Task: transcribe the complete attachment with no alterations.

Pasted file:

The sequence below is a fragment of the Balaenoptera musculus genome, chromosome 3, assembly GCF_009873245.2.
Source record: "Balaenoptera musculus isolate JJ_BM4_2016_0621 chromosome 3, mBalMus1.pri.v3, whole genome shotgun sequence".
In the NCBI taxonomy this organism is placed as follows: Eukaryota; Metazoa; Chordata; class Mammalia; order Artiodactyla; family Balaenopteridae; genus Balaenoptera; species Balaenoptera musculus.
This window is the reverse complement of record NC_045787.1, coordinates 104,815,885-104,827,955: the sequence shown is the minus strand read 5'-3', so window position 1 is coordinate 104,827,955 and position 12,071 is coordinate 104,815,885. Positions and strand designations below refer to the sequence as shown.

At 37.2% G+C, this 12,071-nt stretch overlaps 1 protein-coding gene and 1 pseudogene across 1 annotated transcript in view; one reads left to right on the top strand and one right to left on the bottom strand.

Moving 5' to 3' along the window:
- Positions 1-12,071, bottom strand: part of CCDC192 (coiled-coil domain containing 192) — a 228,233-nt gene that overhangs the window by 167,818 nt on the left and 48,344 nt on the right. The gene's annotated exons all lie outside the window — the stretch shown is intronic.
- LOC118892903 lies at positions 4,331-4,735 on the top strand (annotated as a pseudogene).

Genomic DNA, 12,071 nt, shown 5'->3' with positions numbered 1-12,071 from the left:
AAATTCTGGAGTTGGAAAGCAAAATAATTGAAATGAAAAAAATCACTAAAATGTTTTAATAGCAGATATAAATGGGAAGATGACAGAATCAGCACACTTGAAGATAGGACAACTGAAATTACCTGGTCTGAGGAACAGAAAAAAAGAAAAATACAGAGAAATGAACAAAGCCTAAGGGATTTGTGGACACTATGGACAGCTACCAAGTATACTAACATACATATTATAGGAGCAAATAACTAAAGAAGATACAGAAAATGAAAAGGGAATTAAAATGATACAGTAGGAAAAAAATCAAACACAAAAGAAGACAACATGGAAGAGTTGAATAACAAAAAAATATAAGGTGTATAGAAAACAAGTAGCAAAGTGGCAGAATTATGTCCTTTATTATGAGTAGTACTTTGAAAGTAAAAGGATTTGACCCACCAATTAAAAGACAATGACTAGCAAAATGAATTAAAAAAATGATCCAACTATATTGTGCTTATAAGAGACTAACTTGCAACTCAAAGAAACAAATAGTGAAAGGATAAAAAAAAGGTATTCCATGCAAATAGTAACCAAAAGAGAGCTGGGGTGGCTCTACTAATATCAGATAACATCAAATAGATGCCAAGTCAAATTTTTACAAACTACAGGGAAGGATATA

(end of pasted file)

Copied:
The sequence below is a fragment of the Balaenoptera musculus genome, chromosome 3, assembly GCF_009873245.2.
Source record: "Balaenoptera musculus isolate JJ_BM4_2016_0621 chromosome 3, mBalMus1.pri.v3, whole genome shotgun sequence".
In the NCBI taxonomy this organism is placed as follows: Eukaryota; Metazoa; Chordata; class Mammalia; order Artiodactyla; family Balaenopteridae; genus Balaenoptera; species Balaenoptera musculus.
This window is the reverse complement of record NC_045787.1, coordinates 104,815,885-104,827,955: the sequence shown is the minus strand read 5'-3', so window position 1 is coordinate 104,827,955 and position 12,071 is coordinate 104,815,885. Positions and strand designations below refer to the sequence as shown.

At 37.2% G+C, this 12,071-nt stretch overlaps 1 protein-coding gene and 1 pseudogene across 1 annotated transcript in view; one reads left to right on the top strand and one right to left on the bottom strand.

Moving 5' to 3' along the window:
- Positions 1-12,071, bottom strand: part of CCDC192 (coiled-coil domain containing 192) — a 228,233-nt gene that overhangs the window by 167,818 nt on the left and 48,344 nt on the right. The gene's annotated exons all lie outside the window — the stretch shown is intronic.
- LOC118892903 lies at positions 4,331-4,735 on the top strand (annotated as a pseudogene).

Genomic DNA, 12,071 nt, shown 5'->3' with positions numbered 1-12,071 from the left:
AAATTCTGGAGTTGGAAAGCAAAATAATTGAAATGAAAAAAATCACTAAAATGTTTTAATAGCAGATATAAATGGGAAGATGACAGAATCAGCACACTTGAAGATAGGACAACTGAAATTACCTGGTCTGAGGAACAGAAAAAAAGAAAAATACAGAGAAATGAACAAAGCCTAAGGGATTTGTGGACACTATGGACAGCTACCAAGTATACTAACATACATATTATAGGAGCAAATAACTAAAGAAGATACAGAAAATGAAAAGGGAATTAAAATGATACAGTAGGAAAAAAATCAAACACAAAAGAAGACAACATGGAAGAGTTGAATAACAAAAAAATATAAGGTGTATAGAAAACAAGTAGCAAAGTGGCAGAATTATGTCCTTTATTATGAGTAGTACTTTGAAAGTAAAAGGATTTGACCCACCAATTAAAAGACAATGACTAGCAAAATGAATTAAAAAAATGATCCAACTATATTGTGCTTATAAGAGACTAACTTGCAACTCAAAGAAACAAATAGTGAAAGGATAAAAAAAAGGTATTCCATGCAAATAGTAACCAAAAGAGAGCTGGGGTGGCTCTACTAATATCAGATAACATCAAATAGATGCCAAGTCAAATTTTTACAAACTACAGGGAAGGATATA